OAKLAND, Calif. - NFL legend and Bay Area native John Madden will be honored Monday night in Oakland at a public memorial called "One More Monday Night."
Madden died Dec. 28 at his Pleasanton home. He was 85.
Sport fans revere him as the Hall of Fame coach who led the Oakland Raiders to 10 winning seasons, and the Raider's first Super Bowl title in 1977.
Around the country, Madden is also known as a famed NFL broadcaster, and for younger fans, the hugely popular Madden video games.
Watch the memorial live on KTVU.com Feb. 14 at 5:30 p.m. by clicking here.
Madden's son, Mike Madden spoke with KTVU over the weekend to talk about his father's legacy. The setting was apropos: Mike Madden spoke from Los Angeles, where he was watching the Super Bowl with a loving community of football friends and fans, something his father would have loved.
"The way that I've been kind of treated around town the last few days, everybody got a story everybody's got a connection," Mike Madden said. "It's really heartwarming, it makes me miss him all the more."
He described how his father grew up in Daly City, attending Jefferson High School and stealing into the old Seals Stadium in San Francisco to see games when he was young. His father also was a caddy at the San Francisco Golf Club and once snuck into the Civic Auditorium to watch a Sugar Ray Robinson fight – stories he's heard many times and have become part of his father's legendary lore.
HEAR MORE: Mike Madden talks about his beloved dad
"He was a Peninsula guy growing up," his son said, adding that he is moved at how many lives of others his father touched.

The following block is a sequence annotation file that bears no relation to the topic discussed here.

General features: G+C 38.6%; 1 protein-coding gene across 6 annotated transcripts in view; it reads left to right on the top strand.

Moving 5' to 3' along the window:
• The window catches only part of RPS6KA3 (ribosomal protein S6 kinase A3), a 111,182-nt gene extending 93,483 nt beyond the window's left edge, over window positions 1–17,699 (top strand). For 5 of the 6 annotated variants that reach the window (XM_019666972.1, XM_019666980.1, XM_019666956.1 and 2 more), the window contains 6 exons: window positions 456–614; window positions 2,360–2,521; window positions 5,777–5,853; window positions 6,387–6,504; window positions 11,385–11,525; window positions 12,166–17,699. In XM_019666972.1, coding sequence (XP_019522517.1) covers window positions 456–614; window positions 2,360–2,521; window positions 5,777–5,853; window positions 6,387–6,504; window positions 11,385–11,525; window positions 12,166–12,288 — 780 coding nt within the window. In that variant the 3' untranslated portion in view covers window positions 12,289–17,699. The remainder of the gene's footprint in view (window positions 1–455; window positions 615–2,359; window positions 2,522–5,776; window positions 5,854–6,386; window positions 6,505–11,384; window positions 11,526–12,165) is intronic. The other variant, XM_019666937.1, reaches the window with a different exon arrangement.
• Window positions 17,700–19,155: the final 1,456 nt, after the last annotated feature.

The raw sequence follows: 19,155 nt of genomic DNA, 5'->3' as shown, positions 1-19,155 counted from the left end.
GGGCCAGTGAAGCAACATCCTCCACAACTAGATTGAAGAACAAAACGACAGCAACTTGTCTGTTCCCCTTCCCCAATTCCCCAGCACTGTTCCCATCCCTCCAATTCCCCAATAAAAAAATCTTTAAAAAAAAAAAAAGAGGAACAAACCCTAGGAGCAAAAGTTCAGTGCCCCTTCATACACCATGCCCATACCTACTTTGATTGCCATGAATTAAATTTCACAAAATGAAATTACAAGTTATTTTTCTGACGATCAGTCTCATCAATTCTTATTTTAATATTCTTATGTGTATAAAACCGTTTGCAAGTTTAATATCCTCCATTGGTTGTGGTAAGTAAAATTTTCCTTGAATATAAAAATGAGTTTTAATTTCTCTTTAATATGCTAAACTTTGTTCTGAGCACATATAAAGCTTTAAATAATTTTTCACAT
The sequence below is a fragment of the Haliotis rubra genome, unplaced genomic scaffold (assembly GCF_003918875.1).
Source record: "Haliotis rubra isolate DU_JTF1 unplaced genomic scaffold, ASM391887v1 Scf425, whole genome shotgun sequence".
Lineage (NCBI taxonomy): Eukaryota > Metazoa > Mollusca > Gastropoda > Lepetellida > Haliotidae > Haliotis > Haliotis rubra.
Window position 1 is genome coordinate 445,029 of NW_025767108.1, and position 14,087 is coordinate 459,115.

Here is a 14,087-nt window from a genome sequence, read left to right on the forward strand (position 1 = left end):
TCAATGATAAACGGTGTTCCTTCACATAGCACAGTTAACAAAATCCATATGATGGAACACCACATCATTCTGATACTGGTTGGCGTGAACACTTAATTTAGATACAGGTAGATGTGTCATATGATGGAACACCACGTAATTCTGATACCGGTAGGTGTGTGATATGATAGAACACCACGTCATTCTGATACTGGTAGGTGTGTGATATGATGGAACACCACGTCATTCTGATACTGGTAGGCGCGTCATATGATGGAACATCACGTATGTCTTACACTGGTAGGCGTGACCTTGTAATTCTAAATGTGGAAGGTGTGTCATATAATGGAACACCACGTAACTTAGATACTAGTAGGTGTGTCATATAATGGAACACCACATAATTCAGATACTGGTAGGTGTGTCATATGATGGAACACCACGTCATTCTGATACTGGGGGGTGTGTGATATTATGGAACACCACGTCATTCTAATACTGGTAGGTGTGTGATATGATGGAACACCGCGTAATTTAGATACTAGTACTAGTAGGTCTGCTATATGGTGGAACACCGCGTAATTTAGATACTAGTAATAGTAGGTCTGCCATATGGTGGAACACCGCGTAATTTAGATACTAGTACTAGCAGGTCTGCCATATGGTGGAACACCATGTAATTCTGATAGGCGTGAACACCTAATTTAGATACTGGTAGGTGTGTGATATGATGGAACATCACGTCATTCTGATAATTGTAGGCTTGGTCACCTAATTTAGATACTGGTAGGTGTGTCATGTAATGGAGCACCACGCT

His father went on to attend Cal Poly in the 1950s and then first coached at San Diego State before taking over at the Oakland Raiders from 1969 to 1978, where they never lost a season under his guidance.
Madden gained fame in a decade-long stint as the coach of the renegade Oakland Raiders, making it to seven AFC title games and winning the Super Bowl following the 1976 season. He compiled a 103-32-7 regular-season record, and his .759 winning percentage is the best among NFL coaches with more than 100 games.
But it was his work after prematurely retiring as coach at age 42 that made Madden truly a household name. He educated a football nation with his use of the telestrator on broadcasts; entertained millions with his interjections of "Boom!" and "Doink!" throughout games; was an omnipresent pitchman selling restaurants, hardware stores and beer; became the face of "Madden NFL Football," one of the most successful sports video games of all-time; and was a best-selling author.
Most of all, he was the preeminent television sports analyst for most of his three decades calling games, winning an unprecedented 16 Emmy Awards for outstanding sports analyst/personality, and covering 11 Super Bowls for four networks from 1979-2009.
And it seemed as if everybody knew him. Even if they weren't sports fans.
Burly and a little unkempt, Madden earned a place in America’s heart with a likable, unpretentious style that was refreshing in a sports world of spiraling salaries and prima donna stars. He rode from game to game in his own bus because he suffered from claustrophobia and had stopped flying. For a time, Madden gave out a "turducken" — a chicken stuffed inside a duck stuffed inside a turkey — to the outstanding player in the Thanksgiving game that he called.
"Everybody's got a story got a connection," Mike Madden said. "He was so generous to so many. It's been overwhelming, just the sentiments that have come back to me in the last couple of days."
Mike Madden's memories include growing up in the 1970s, playing football and going to the Oakland Coliseum on Sundays, having access to the "greatest players in football."
"It was pretty cool," Mike Madden reminisched. "It was pretty special growing up in that environment."
The public memorial is at 5:30 p.m. at the Coliseum at 7000 Coliseum Way, where he coached the Raiders for nearly a decade.
KTVU's Claudine Wong and the Associated Press contributed to this report.